Investors seemed a bit hung over Thursday as stocks were mixed a day after the Federal Reserve's surprise decision to keep its stimulus in place lifted two key market indexes to all-time highs.
The Dow Jones industrial average and S&P 500 fell a bit, while the Nasdaq ended only slightly higher. Earlier, a modest bump in the S&P 500 was enough to push it to another record high.
Though stocks have surged this year, many analysts think the broader market still remains attractive.
The S&P 500 is currently trading at about 16.5 times earnings from last year, just slightly above the historical average of 16, according to Bank of America Merrill Lynch data. In the bubble days of 2000, the index was trading at nearly 30 times trailing earnings.
The benchmark index is also fairly valued when using earnings estimates for next year. According to Bank of America Merrill Lynch's expectations, the S&P 500 is trading at less than 15 times 2014 earnings estimates. And analysts at the banks are predicting profit growth of 6% next year, following an increase of 5% in 2013.
Bank of America Merrill Lynch equity and quantitative strategist Savita Subramaniam adds that Corporate America's balance sheets are much healthier now than they were during the recession. So a small premium might be justified.
Plus, stocks are especially attractive compared to bonds. Michael Sheldon, chief market strategist of RDM Financial Group, said he expects economic and earnings growth to pick up over the next several quarters. In addition, interest rates and inflation remain low. That's usually a better environment for stocks than bonds.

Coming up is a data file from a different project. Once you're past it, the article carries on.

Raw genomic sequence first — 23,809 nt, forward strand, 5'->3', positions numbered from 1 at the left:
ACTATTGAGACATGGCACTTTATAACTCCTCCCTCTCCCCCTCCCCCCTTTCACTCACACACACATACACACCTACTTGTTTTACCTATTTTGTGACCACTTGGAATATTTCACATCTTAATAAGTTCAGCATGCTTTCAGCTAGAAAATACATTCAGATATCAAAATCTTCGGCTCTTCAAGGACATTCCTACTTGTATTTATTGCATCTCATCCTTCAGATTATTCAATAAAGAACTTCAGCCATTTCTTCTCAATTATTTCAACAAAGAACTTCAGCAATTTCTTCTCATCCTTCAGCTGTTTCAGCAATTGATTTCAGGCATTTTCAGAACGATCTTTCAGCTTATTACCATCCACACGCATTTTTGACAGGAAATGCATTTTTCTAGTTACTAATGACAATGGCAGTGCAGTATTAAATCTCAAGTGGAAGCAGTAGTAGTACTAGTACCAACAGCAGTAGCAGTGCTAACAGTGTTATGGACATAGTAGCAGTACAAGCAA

On the economic front, U.S. jobless claims rose last week but were below expectations. Analysts expected a higher figure because the previous reading was distorted due to two states reporting incomplete results. And existing home sales unexpectedly rose in August to an annual rate of almost 5.5 million, according to the National Association of Realtors. That's the highest rate since February 2007.
What's moving: Shares of Take-Two Interactive rose after the company said its latest game, Grand Theft Auto V, raked in $800 million in worldwide retail sales on Tuesday, the day it was released. The increase in Take-Two is yet another home run for Carl Icahn, who is the biggest shareholder of the company. Icahn has had huge success this year with stakes in Netflix and Herbalife as well.
Despite the impressive sales numbers, StockTwits users remained cautions.
"$TTWO One record shattering release a long term successful company does not make... Need to see what else they have up their sleeve," noted xraystocktrader.
Meanwhile, Tesla shares rallied to a record high after analysts at Deutsche Bank raised their price target to $200 per share. While Tesla is a favorite among StockTwits traders, one trader noted the enthusiasm and momentum might be a little too strong.
"$TSLA getting a little over-stupid here as many calling it the new $AAPL. Don't get me wrong love $TSLA but up 400%+ 6months," said TraderPaul.
Groupon shares jumped after after Stifel Nicolaus analysts upgraded the stock to buy from hold. Shares of fellow social media stock Facebook advanced to an all-time high above $46 per share. At least one trader seemed to favor Groupon over Facebook.
"$GRPN 50 million app downloads, $FB 100 million app dl's. $GRPN sells things, $FB doesn't. $GRPN next baby $AMZN / $SQUARE potentially Bullish," said sogenerous.
JPMorgan Chase agreed Thursday to pay about $920 million in fines to U.S. and U.K. regulators to settle charges related to the "London Whale" trading debacle.